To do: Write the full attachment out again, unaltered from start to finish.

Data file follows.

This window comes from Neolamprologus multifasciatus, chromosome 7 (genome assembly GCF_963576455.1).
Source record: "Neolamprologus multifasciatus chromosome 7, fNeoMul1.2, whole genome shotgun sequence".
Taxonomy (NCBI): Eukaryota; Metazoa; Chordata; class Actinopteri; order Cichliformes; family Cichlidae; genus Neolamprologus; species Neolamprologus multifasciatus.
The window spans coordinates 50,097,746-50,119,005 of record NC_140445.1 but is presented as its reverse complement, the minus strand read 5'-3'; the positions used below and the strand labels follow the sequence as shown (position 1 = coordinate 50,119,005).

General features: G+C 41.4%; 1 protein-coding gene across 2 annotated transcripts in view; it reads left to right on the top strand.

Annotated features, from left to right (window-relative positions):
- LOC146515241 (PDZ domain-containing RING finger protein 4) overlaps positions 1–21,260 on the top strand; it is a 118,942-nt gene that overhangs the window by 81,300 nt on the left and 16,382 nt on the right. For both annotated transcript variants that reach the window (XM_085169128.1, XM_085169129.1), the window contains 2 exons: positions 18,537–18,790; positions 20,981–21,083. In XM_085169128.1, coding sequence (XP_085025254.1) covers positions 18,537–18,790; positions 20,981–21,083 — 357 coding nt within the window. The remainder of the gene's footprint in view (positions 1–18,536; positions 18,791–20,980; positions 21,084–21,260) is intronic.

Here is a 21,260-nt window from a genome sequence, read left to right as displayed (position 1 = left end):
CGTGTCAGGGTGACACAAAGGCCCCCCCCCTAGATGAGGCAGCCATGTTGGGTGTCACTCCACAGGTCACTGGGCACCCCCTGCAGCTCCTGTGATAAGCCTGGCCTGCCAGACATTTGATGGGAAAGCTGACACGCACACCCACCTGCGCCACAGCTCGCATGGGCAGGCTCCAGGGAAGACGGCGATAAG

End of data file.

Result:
This window comes from Neolamprologus multifasciatus, chromosome 7 (genome assembly GCF_963576455.1).
Source record: "Neolamprologus multifasciatus chromosome 7, fNeoMul1.2, whole genome shotgun sequence".
Taxonomy (NCBI): Eukaryota; Metazoa; Chordata; class Actinopteri; order Cichliformes; family Cichlidae; genus Neolamprologus; species Neolamprologus multifasciatus.
The window spans coordinates 50,097,746-50,119,005 of record NC_140445.1 but is presented as its reverse complement, the minus strand read 5'-3'; the positions used below and the strand labels follow the sequence as shown (position 1 = coordinate 50,119,005).

General features: G+C 41.4%; 1 protein-coding gene across 2 annotated transcripts in view; it reads left to right on the top strand.

Annotated features, from left to right (window-relative positions):
- LOC146515241 (PDZ domain-containing RING finger protein 4) overlaps positions 1–21,260 on the top strand; it is a 118,942-nt gene that overhangs the window by 81,300 nt on the left and 16,382 nt on the right. For both annotated transcript variants that reach the window (XM_085169128.1, XM_085169129.1), the window contains 2 exons: positions 18,537–18,790; positions 20,981–21,083. In XM_085169128.1, coding sequence (XP_085025254.1) covers positions 18,537–18,790; positions 20,981–21,083 — 357 coding nt within the window. The remainder of the gene's footprint in view (positions 1–18,536; positions 18,791–20,980; positions 21,084–21,260) is intronic.

Here is a 21,260-nt window from a genome sequence, read left to right as displayed (position 1 = left end):
CGTGTCAGGGTGACACAAAGGCCCCCCCCCTAGATGAGGCAGCCATGTTGGGTGTCACTCCACAGGTCACTGGGCACCCCCTGCAGCTCCTGTGATAAGCCTGGCCTGCCAGACATTTGATGGGAAAGCTGACACGCACACCCACCTGCGCCACAGCTCGCATGGGCAGGCTCCAGGGAAGACGGCGATAAG